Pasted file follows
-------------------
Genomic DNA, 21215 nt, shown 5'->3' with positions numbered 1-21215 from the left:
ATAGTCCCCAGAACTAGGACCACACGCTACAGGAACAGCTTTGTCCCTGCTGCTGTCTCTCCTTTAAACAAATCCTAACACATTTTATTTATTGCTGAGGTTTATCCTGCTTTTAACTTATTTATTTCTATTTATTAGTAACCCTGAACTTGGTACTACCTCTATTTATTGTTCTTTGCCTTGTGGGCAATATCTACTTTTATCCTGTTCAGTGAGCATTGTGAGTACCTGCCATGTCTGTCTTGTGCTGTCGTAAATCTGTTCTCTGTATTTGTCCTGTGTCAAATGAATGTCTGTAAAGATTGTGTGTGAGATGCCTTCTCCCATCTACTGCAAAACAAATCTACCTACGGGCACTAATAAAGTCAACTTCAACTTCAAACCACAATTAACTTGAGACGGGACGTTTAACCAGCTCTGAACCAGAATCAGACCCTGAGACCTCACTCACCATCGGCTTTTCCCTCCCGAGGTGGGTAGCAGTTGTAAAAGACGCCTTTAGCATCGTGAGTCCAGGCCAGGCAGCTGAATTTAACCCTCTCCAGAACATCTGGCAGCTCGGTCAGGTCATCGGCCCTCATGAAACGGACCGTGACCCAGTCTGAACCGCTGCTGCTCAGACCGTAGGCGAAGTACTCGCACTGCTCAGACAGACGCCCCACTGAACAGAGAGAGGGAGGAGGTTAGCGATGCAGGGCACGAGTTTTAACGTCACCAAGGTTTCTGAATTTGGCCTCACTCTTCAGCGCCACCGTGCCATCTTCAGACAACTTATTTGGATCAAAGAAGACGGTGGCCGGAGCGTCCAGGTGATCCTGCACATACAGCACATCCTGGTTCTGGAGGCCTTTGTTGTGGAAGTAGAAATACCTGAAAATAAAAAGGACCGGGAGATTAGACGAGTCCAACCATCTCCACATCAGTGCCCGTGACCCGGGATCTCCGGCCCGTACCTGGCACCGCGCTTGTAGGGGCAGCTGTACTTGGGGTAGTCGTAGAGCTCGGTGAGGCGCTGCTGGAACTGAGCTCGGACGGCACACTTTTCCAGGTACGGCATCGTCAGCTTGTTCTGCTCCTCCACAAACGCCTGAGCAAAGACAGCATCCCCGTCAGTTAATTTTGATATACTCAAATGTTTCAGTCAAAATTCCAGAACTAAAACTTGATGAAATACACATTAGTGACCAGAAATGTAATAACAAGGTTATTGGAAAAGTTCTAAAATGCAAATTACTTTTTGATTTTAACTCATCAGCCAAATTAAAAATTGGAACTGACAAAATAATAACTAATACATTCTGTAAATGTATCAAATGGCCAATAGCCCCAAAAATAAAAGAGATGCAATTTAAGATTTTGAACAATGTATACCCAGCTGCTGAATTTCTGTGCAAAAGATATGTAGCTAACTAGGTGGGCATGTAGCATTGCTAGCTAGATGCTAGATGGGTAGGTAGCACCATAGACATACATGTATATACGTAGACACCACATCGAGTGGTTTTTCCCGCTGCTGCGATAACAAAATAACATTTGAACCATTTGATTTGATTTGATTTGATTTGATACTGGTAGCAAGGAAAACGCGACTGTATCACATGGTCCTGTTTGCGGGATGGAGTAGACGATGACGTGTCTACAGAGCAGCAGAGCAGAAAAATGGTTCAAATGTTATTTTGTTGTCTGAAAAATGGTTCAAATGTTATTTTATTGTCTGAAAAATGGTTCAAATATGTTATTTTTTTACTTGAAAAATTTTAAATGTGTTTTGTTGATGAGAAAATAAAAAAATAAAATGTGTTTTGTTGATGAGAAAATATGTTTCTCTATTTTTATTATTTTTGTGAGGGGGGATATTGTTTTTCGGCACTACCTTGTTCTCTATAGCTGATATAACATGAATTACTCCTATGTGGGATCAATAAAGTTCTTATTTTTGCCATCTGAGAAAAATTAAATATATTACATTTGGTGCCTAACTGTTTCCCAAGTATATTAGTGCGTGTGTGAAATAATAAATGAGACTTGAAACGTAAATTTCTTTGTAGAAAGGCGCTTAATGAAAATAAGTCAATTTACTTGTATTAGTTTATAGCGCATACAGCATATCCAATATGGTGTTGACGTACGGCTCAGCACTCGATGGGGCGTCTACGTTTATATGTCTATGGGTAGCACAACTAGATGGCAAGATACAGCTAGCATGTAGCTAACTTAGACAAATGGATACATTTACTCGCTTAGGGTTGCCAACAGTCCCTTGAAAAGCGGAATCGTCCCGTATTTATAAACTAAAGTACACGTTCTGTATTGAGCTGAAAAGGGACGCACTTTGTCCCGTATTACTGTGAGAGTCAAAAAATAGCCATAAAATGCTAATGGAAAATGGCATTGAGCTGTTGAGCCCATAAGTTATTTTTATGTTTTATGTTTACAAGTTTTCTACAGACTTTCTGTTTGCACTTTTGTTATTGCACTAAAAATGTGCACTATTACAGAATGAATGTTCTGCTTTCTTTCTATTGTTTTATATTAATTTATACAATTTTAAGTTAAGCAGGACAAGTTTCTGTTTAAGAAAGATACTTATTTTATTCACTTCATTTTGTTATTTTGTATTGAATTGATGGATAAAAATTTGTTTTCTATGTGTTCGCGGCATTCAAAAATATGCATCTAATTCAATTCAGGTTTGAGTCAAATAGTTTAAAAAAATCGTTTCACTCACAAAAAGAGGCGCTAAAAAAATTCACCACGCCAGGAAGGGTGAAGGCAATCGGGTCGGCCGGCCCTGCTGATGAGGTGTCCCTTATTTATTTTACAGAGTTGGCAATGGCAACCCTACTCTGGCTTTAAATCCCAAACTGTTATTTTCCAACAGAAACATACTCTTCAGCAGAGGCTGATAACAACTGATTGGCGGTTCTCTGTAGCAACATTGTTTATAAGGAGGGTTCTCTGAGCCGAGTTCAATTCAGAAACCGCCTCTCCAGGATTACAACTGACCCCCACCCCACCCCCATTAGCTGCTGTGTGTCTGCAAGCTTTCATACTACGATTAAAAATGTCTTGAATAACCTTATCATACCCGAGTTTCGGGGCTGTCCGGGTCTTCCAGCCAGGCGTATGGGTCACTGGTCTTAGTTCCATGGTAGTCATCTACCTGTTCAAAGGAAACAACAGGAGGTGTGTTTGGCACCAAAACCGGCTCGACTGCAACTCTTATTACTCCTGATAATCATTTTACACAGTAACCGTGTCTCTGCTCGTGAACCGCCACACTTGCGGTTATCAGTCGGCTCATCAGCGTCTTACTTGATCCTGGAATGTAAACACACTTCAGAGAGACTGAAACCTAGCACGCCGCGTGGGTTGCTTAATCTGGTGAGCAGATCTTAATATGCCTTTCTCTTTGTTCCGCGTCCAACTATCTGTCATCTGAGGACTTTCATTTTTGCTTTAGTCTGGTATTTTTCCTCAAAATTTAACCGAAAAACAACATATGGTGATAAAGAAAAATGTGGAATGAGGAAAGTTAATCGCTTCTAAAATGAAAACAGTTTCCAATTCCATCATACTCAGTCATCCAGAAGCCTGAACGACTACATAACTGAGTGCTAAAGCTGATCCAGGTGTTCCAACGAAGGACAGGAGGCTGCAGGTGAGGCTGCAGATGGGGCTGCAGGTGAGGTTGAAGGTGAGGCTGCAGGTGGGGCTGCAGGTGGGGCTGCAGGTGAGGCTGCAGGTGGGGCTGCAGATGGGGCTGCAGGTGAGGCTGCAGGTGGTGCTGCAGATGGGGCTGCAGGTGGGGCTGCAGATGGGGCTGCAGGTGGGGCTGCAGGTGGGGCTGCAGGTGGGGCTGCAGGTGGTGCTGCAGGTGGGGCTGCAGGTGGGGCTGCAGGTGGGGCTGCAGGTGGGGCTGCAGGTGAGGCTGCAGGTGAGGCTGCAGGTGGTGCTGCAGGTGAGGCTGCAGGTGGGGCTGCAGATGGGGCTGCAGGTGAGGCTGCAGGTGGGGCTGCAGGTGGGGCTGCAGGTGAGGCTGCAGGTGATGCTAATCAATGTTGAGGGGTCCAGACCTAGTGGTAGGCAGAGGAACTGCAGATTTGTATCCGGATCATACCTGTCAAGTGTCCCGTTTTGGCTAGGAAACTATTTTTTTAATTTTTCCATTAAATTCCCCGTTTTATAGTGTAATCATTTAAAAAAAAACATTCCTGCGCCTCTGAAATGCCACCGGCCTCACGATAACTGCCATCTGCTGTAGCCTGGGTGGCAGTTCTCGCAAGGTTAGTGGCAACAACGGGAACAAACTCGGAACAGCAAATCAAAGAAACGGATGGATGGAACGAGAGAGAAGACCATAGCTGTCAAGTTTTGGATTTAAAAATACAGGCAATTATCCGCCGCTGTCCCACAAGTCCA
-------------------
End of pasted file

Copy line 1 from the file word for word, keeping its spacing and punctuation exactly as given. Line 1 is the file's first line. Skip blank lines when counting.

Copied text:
Genomic DNA, 21215 nt, shown 5'->3' with positions numbered 1-21215 from the left: